So, we know that force equals mass times acceleration. A force is needed to cause an acceleration. I am wondering though, is mass required for accelerations to happen? Why or why not?
It does. If the 'entity' only exists at velocity c then when would it be accelerating? It would emerge from whatever reaction/ interaction generated it at c. Slower than c and it would not be in existence.I don't think that this is a valid argumentation. Constant speed doesn't mean that there is no acceleration.
The adjective "massless" doesn't make much sense with a geometrical point. I am talking about objects that are subject to E²/c² = m²c² + p². Such objects can only be at rest with m>0 and they always move with c (locally measured) with m=0.If there is no mass, then all that exists there is a geometrical point.
The adjective "massless" applied to a geometrical point makes perfect sense. What mass do you think Euclid ascribed to a point? No, the thing that is a stretch is the idea of a mass point. The latter is a useful fiction, but it really does not make rigorous sense.The adjective "massless" doesn't make much sense with a geometrical point.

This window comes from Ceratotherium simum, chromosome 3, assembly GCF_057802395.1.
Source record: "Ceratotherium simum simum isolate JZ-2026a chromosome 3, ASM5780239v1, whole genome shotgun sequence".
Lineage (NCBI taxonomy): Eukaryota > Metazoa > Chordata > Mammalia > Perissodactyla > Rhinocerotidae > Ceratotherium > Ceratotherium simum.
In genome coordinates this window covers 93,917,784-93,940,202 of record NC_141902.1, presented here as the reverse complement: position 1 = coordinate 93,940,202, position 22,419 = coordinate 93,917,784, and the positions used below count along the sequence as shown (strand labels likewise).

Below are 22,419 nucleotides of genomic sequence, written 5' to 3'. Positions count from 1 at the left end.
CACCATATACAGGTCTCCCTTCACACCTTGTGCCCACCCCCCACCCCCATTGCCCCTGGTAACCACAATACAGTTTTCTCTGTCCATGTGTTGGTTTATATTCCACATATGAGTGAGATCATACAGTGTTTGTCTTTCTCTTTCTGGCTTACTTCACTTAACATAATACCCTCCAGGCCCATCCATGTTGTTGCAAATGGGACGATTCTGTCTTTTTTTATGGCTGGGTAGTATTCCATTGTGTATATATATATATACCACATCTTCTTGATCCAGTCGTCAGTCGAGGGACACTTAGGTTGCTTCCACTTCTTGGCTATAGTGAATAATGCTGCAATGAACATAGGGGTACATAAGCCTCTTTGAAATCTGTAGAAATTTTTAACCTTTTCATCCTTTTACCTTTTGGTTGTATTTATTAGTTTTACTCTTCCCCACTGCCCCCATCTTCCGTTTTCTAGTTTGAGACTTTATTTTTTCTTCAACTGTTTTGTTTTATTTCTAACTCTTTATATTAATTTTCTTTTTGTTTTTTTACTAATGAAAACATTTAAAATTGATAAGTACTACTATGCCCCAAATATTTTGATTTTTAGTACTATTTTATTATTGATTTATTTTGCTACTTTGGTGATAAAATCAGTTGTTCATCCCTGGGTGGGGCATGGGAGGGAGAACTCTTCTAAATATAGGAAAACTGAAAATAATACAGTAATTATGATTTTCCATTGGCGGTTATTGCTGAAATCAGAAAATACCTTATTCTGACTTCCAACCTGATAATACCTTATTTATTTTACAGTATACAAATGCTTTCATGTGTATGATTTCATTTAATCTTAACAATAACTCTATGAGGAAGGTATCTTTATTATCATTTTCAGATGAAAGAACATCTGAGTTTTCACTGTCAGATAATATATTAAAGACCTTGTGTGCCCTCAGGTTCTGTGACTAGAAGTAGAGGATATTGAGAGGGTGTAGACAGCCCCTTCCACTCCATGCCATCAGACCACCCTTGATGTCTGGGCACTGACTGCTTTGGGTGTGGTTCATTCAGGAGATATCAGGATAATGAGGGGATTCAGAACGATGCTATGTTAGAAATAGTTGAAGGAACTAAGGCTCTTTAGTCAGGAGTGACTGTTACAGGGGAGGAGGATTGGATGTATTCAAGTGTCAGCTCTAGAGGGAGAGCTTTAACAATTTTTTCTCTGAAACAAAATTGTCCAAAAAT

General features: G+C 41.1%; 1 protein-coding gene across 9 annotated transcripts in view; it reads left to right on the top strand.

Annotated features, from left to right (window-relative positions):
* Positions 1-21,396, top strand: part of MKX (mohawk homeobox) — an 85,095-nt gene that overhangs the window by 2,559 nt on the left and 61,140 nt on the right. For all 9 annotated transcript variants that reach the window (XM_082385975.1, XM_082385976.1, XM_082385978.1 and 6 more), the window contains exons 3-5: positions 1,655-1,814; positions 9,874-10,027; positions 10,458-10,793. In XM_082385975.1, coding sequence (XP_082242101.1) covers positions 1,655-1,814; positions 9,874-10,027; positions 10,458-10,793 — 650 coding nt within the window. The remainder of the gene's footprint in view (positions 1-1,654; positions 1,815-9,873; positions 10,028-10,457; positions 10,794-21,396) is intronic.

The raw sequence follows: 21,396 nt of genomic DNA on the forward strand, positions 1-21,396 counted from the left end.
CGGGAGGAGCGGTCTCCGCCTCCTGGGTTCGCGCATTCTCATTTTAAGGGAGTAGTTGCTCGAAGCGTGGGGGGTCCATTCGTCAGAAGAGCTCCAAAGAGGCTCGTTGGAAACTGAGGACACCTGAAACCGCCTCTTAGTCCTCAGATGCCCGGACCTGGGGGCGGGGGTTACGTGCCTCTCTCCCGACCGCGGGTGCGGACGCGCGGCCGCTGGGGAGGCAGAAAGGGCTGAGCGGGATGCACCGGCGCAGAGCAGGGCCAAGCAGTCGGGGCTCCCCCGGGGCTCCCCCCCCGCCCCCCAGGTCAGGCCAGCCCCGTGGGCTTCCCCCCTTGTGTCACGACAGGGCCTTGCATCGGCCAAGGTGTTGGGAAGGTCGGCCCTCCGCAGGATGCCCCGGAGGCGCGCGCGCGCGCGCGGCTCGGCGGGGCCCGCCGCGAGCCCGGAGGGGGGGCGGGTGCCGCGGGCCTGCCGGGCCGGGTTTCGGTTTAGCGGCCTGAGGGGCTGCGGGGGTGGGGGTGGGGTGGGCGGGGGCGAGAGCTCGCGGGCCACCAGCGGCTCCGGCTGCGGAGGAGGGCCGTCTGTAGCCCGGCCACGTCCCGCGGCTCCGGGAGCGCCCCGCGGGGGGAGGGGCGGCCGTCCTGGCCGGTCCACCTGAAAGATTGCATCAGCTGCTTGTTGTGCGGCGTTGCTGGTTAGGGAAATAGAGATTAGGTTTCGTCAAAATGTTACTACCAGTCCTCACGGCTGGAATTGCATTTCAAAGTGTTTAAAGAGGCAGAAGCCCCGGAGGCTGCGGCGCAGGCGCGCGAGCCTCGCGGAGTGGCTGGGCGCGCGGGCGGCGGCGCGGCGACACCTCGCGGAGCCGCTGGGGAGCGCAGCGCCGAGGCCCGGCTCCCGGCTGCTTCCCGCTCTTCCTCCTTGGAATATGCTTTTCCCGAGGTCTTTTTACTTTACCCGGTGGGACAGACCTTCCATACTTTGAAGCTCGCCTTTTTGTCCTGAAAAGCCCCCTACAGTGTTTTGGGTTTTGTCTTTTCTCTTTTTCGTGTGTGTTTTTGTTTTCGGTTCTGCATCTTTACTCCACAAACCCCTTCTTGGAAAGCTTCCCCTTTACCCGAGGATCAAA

No, it doesn't because geometrical points never have mass. In theory you can have a point size object with mass located at a geometrical point but not a geometrical point with mass. Therefore "massless geometrical point" is a tautology.The adjective "massless" applied to a geometrical point makes perfect sense.
Also, a photon is not a point particle. It has no defined extent so it is pretty meaningless to assume you could use a stopwatch and push the button when it goes past. Using a very mechanical model is just not appropriate.The adjective "massless" doesn't make much sense with a geometrical point.
No speed limit there! You are talking Virtual. You can let your eye travel at many times c if you scan from one galaxy to the next on a dark night.What about something without a direct connection to mass, such as a shadow sweeping / accelerating across an observer's view?